Why IT services companies to continue with cost-cutting measures

Since mid-April, companies significantly began to reduce their discretionary spend

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IT services companies are expected to continue with cost cutting measures in the near future as enterprises across the globe are embarking on such cost reducing techniques. These cost cutting measures by organisations are expected to extend well into CY (Calendar Year) 2024. Though the intent to invest in technology remains, with a focus on digitalisation, automation, back-end systems and AI initiatives, catch-up is possible once macro improves. As per a report by Kotak Institutional Equities no significant deals have materialised in the December quarter, leading to a focus shift to 1HCY24.

The report points out that tough environment for discretionary spending is likely to continue in the first half of the CY 2024. There has been a higher focus on digitalisation, automation, back-end systems and AI initiatives. Therefore, enterprises are looking to invest in technology initiatives that can drive better productivity, with an emphasis on digitalisation and automation.

Since mid-April, companies began significantly reducing their discretionary spend and delaying or canceling initiatives that had been budgeted. There is slowdown in client spending – especially in the all-important banking, financial services, and insurance (BFSI) sector which might also force the outsourcing giants to curb their fresher hiring and find new ways to cut costs in a bid to protect profit margins. Last month, Accenture Plc, which is the world’s largest technology services company, revealed plans to cut 19,000 jobs- about 2.5 percent of its workforce over the next 18 months. Many big tech companies such as Alphabet, Amazon, Meta, and Microsoft have also cut down on new hirings.

“India’s top 5 IT services firms have reduced R&D expenses as a percentage of their revenue in the past five years. Today, much smaller firms are looking at building their own captive centres. Over the last few years, the barriers to entry into this have dropped dramatically. Mature leadership teams and legal help are now available to do the incorporation and provide effective recruiting vehicles to quickly start off these vehicles. This trend of smaller companies looking to build their own offshore capability will accelerate. There are still modernisation projects going on. They were typically planned and funded last year. But new ones starting up seem to be greatly curtailed,” observed Sathya Pramod, CEO, Kayess Square Consulting Private Limited.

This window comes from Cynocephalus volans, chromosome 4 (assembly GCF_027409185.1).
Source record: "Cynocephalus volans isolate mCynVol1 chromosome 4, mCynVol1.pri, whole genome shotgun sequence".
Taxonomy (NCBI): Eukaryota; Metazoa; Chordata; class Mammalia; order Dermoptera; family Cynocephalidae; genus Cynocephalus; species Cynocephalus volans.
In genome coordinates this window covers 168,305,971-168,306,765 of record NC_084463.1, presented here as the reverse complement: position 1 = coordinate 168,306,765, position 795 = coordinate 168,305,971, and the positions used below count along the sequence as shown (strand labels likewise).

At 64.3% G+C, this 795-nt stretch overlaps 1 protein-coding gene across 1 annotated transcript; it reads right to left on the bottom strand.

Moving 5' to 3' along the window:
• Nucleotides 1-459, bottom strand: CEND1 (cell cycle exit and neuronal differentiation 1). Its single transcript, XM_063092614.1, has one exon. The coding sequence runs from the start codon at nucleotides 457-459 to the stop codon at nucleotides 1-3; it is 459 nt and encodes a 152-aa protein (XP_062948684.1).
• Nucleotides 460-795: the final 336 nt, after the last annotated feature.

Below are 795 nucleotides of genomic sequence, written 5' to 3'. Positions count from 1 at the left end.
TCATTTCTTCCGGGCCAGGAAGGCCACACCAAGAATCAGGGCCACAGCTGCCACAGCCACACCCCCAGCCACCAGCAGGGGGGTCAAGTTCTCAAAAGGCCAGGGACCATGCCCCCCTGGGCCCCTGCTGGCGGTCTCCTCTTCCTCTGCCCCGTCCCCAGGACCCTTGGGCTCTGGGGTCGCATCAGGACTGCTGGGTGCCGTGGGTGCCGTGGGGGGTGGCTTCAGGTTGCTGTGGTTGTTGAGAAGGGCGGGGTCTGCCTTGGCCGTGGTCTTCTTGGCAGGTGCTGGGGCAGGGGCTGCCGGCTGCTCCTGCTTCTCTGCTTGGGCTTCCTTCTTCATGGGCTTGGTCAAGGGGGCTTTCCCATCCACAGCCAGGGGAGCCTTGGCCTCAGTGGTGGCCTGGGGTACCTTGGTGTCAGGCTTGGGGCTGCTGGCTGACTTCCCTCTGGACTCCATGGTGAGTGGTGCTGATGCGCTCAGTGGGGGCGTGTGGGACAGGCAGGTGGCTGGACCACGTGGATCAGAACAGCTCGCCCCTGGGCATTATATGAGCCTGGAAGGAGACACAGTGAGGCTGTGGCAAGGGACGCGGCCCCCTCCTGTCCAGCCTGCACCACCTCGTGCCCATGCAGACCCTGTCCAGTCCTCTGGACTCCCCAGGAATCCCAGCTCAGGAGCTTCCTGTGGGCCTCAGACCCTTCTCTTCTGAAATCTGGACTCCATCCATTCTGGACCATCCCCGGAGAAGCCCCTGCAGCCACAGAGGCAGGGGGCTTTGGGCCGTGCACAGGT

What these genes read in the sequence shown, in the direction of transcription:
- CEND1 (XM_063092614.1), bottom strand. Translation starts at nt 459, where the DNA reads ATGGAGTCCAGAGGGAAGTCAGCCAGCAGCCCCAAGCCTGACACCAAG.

The expert further said in the future IT services companies will need to embrace modernisation whereby cost saving measures for clients can happen. “If there is cost optimisation, any client would sign up. Secondly, look at generative AI and mature digital. There are green shoots available for these things. Thirdly, look at Build-Operate-Transfer models for captives,” added Pramod.

As far as the hiring by the IT services companies is concerned due to cost cutting measures the IT sector's hiring landscape has shifted from the aggressive trend observed in 2021.

“This change stems from the current global market's sluggishness and an abundance of available talent resulting from prior extensive recruitment phases. Nevertheless, with the emergence of new technologies and increased investments in AI and Automation, there is a growing demand for specific skill sets within companies. Tech roles such as cyber security, full-stack development, and analytics are still in demand. We anticipate a strategic approach by these firms, prioritising the acquisition of only essential, specialised resources. The slowdown in hiring may continue for another two quarters,” said Aditya Mishra, MD and CEO of CIEL HR.

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